Britannia Conservation Area – Ottawa

Just a short post today.  I am presently processing my images from our recent trip to Maine but I wish to share an interesting and somewhat rare event in the birding and photography world.

I was in Ottawa the week of May 12 and went out for drive after a days work.  Based on information I found on local websites and resources, I learned that Britannia Conservation Area was a prime location for a variety of birds and the best place for warblers.  The prime time for bird watching is normally in the morning so it wasn’t surprising that I wasn’t encountering many birds.  Chimney Swifts were busy hunting near where I parked so I made a mental note to try and get some in flight shots.  I noted that several cars were parked in another location where trails led into the forest and there I met another photographer who was obviously busy getting ready for a major shoot.  We introduced ourselves and I learned that a Great Horned Owlet had left its nest and was at eye level and easily seen and photographed.  The friendly photographer was Bill Maynard who is a fellow nature photographer from the Ottawa area and his website is  We followed the trail aways and we met up with Bill’s friend and nature photographer, Mike Cummings.  Not far away, there indeed was the first closeup Owlet I had ever seen.  Only once before, I had actually seen Owlets but they were far away and obscured by foliage so this was a treat.  One of his parents was not far away and the photographers and bird-watchers all kept a respectful distance from the Owlet.  Its eyes were closed at first but after awhile, it started walking around on the log it was perched on.  Unfortunately, the Owlet was backlit but I made the best of the situation, took numerous photos and share a couple with you now.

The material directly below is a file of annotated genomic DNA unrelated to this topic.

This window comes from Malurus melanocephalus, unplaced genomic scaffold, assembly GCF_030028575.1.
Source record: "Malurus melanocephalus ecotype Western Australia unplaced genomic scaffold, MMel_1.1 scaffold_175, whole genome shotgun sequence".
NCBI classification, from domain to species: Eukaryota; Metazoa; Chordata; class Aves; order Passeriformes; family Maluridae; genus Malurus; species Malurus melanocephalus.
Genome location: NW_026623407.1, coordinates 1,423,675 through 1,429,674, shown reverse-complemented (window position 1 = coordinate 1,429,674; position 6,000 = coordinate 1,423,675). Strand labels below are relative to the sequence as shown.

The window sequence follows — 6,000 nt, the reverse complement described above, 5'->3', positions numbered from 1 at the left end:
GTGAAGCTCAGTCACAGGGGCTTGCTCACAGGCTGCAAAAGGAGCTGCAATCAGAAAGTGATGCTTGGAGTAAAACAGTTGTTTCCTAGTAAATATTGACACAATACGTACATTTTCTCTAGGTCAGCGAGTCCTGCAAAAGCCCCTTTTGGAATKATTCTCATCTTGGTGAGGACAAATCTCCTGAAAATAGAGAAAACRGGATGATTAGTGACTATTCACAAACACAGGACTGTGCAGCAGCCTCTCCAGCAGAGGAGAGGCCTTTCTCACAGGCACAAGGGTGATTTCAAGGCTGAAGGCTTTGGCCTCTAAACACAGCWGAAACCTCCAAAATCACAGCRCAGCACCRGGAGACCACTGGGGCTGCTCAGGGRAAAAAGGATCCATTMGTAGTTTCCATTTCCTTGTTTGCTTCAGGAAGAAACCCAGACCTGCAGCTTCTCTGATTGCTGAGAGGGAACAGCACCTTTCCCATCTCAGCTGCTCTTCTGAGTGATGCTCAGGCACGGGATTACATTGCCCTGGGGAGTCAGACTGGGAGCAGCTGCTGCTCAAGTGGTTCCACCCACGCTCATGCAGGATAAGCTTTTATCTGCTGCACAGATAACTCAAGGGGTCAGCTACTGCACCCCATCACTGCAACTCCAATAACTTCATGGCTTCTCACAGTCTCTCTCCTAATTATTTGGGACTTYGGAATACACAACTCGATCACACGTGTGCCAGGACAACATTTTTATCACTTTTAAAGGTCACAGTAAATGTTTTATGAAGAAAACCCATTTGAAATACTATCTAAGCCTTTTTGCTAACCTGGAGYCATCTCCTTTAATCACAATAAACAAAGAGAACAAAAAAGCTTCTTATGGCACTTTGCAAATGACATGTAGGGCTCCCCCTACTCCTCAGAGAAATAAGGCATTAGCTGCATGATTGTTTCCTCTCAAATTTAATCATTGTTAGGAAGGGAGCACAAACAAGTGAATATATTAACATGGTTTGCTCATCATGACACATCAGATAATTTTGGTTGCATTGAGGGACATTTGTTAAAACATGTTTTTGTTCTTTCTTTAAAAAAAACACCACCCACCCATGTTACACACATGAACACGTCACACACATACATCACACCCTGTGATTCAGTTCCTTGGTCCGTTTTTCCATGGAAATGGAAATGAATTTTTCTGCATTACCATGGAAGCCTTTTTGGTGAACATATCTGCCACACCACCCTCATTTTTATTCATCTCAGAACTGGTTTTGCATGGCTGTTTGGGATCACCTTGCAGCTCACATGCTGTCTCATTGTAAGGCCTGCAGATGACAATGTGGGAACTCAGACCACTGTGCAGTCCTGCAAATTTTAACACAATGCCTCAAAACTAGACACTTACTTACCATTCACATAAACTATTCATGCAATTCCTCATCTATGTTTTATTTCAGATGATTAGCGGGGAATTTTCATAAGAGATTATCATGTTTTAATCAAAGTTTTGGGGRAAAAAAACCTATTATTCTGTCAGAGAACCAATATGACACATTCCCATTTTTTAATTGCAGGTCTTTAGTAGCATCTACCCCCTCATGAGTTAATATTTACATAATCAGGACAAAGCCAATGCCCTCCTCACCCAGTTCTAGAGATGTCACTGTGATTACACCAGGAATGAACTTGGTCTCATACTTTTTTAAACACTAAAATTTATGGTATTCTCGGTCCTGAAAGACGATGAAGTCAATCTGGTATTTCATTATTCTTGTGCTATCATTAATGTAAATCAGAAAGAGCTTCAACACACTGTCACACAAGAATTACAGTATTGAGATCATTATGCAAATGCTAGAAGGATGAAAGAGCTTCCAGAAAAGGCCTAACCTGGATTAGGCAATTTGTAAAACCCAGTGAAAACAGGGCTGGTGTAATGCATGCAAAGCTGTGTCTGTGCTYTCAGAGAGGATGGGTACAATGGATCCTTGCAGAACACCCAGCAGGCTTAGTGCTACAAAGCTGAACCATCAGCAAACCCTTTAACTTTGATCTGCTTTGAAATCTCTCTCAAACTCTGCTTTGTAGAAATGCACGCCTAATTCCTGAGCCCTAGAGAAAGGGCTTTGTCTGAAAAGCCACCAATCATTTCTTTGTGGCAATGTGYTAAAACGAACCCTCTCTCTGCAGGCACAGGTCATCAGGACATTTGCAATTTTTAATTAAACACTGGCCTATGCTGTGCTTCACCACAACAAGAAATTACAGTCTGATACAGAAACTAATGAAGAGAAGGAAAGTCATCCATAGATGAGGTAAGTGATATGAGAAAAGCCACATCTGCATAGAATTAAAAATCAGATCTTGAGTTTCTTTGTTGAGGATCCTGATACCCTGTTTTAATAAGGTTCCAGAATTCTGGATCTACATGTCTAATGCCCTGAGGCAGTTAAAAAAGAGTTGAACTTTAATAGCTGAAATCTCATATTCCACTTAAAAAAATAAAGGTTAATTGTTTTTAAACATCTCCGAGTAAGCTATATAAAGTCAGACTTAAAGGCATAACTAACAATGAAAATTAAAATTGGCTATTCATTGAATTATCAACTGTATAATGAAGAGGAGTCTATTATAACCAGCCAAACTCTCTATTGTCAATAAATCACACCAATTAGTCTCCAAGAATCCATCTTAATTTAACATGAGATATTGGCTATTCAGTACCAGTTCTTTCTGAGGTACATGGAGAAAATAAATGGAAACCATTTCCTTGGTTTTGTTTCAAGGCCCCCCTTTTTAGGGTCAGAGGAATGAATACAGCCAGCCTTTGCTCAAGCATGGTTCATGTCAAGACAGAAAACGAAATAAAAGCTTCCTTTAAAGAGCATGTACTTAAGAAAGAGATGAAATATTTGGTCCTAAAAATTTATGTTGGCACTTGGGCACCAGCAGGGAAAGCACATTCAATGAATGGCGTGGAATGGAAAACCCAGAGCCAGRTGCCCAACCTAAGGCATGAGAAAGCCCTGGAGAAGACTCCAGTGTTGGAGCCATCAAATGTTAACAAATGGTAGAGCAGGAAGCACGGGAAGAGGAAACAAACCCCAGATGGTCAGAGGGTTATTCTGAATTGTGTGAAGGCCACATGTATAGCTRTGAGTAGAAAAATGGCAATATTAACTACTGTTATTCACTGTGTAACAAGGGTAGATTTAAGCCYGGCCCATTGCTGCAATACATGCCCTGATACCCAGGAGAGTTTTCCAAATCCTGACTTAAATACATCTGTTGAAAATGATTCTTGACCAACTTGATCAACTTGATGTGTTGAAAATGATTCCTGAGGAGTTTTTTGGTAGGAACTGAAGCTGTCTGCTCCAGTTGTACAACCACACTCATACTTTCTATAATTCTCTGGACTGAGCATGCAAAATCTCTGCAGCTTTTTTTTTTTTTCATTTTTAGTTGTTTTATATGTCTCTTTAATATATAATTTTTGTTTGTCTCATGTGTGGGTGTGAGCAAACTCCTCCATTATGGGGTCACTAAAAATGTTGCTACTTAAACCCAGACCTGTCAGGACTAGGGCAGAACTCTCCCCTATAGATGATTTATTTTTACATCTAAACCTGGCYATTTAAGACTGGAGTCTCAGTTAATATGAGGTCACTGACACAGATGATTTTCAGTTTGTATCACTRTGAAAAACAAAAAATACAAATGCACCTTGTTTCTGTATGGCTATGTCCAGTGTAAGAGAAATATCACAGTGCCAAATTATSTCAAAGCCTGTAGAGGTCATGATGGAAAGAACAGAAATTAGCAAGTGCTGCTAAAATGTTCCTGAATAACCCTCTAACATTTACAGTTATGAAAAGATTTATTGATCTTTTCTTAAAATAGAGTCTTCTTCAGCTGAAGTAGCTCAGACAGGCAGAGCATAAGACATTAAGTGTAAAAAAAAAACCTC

Great Horned Owlet

Owlet 2

I was also shown where the nest was and the other Owlet was sitting in the nest about 35′ feet up at the top of a broken tree.  While I was watching this Owlet, one of the parental units flew over and sat with its offspring.  I couldn’t help but wonder how the first Owlet made it safely to the ground from such a great height but obviously it did.

Owlet in NestGreat horned Owl and Owlet

So I extend my appreciation to my new friends Bill and Mike for sharing this rare event with me and I hope to be able to return the favour one day.  Pay a visit to his website, he has some very interesting posts there as well.


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  1. Scott Martin June 3, 2013 at 5:54 pm #

    What a treat to see the Owlet so close and meet new photographers too. I met Bill with the GGO’s in February, so its a small world Arni.

    • Arni June 3, 2013 at 7:49 pm #

      I was wondering if Bill was the photographer you met, a small world indeed! Yes the Owlet was so cute and a joy to behold.

  2. Nath Rockhill June 4, 2013 at 12:21 pm #

    What wonderful photos. A real treat indeed. Any idea how old the young ones are?

    • Arni June 4, 2013 at 8:26 pm #

      Thanks Nath! I did a bit a research and the general consensus is that the Owlets are coaxed out of the nest onto nearby branches at around 5-6 weeks of age. They will taking there first flight out of the nest around 9-10 weeks age. I wonder if the one Owlet tried to fly or fell out of the nest? Thanks for stopping by!